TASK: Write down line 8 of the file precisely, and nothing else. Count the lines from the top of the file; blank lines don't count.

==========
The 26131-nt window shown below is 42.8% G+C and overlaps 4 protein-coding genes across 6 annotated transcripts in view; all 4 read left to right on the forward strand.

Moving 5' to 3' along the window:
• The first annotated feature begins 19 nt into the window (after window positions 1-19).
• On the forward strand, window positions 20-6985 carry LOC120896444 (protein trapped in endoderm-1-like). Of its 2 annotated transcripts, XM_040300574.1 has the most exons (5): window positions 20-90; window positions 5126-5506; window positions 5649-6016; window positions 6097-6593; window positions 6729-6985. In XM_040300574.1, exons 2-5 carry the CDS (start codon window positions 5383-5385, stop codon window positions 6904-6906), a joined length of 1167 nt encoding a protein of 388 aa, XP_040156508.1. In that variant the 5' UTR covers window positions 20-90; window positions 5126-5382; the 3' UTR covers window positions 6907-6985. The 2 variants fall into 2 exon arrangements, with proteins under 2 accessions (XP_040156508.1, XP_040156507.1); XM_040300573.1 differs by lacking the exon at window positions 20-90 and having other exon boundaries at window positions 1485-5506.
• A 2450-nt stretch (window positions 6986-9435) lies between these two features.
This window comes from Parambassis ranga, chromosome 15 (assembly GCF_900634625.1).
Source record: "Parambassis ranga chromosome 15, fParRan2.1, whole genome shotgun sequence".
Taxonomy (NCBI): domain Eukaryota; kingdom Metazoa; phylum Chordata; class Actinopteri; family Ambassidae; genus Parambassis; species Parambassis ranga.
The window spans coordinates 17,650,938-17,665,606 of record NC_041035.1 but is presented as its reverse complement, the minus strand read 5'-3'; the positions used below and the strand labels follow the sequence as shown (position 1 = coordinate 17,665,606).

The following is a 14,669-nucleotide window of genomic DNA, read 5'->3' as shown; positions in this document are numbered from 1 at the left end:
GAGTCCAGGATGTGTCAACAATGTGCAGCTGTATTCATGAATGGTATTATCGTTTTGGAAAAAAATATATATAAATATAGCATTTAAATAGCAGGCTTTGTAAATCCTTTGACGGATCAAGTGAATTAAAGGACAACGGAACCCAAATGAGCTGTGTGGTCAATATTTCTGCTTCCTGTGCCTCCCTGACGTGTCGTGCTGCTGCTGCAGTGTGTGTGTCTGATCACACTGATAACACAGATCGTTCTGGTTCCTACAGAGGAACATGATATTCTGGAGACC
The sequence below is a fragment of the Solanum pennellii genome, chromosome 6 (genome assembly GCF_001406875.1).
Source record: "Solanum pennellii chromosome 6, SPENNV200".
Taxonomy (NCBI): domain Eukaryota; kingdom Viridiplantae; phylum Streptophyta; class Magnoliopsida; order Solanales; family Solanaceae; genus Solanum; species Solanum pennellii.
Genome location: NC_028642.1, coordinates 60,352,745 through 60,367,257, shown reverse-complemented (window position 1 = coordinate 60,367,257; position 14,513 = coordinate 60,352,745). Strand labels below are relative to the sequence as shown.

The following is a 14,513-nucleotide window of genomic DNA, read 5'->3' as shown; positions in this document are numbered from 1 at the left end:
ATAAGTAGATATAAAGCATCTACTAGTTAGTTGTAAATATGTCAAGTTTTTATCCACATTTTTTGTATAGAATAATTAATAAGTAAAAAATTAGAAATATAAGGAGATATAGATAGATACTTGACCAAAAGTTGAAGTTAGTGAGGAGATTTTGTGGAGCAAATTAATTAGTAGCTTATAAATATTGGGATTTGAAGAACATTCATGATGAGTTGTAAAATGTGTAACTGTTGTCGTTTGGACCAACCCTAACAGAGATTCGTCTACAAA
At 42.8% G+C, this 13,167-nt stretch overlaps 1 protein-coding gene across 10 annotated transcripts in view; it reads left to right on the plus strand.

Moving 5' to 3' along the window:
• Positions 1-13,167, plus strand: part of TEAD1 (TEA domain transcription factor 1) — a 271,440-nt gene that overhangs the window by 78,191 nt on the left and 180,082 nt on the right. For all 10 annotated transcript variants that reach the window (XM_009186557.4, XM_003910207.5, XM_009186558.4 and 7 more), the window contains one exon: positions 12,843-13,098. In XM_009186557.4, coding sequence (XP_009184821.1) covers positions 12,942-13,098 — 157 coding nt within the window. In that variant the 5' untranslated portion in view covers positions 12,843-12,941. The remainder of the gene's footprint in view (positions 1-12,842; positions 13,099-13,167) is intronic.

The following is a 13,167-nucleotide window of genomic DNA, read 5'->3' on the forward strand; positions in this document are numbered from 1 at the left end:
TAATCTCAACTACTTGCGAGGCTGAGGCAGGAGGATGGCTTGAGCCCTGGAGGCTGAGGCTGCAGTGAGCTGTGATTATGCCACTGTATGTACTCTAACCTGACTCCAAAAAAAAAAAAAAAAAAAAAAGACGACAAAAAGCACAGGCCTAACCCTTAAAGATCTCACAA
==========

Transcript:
Taxonomy (NCBI): domain Eukaryota; kingdom Metazoa; phylum Chordata; class Actinopteri; family Ambassidae; genus Parambassis; species Parambassis ranga.